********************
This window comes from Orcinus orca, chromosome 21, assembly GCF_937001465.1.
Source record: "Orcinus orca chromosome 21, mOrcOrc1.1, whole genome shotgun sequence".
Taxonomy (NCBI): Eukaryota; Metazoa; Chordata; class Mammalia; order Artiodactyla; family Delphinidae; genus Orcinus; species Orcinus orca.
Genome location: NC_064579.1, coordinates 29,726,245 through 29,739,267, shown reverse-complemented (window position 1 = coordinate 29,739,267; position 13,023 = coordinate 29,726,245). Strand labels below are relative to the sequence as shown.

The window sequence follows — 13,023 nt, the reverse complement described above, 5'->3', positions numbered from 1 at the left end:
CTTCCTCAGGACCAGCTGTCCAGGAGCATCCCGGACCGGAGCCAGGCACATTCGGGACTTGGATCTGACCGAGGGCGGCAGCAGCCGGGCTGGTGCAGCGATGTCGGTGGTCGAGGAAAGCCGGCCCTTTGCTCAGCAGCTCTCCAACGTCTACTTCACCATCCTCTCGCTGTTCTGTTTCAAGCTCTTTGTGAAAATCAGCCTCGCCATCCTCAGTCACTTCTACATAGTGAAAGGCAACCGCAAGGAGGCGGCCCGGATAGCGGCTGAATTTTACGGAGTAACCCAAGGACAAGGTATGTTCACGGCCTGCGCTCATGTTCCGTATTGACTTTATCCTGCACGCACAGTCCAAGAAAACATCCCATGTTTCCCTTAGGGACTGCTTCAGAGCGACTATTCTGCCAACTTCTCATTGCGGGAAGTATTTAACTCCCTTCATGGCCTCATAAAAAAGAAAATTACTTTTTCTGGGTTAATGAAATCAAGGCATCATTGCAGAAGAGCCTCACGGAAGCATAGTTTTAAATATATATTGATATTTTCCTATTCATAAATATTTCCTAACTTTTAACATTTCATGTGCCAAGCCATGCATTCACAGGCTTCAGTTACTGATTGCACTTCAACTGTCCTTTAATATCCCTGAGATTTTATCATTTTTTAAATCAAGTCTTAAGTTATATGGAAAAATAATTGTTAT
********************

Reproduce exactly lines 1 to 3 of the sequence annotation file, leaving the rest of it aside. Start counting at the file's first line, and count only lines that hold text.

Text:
This window comes from Orcinus orca, chromosome 21, assembly GCF_937001465.1.
Source record: "Orcinus orca chromosome 21, mOrcOrc1.1, whole genome shotgun sequence".
Taxonomy (NCBI): Eukaryota; Metazoa; Chordata; class Mammalia; order Artiodactyla; family Delphinidae; genus Orcinus; species Orcinus orca.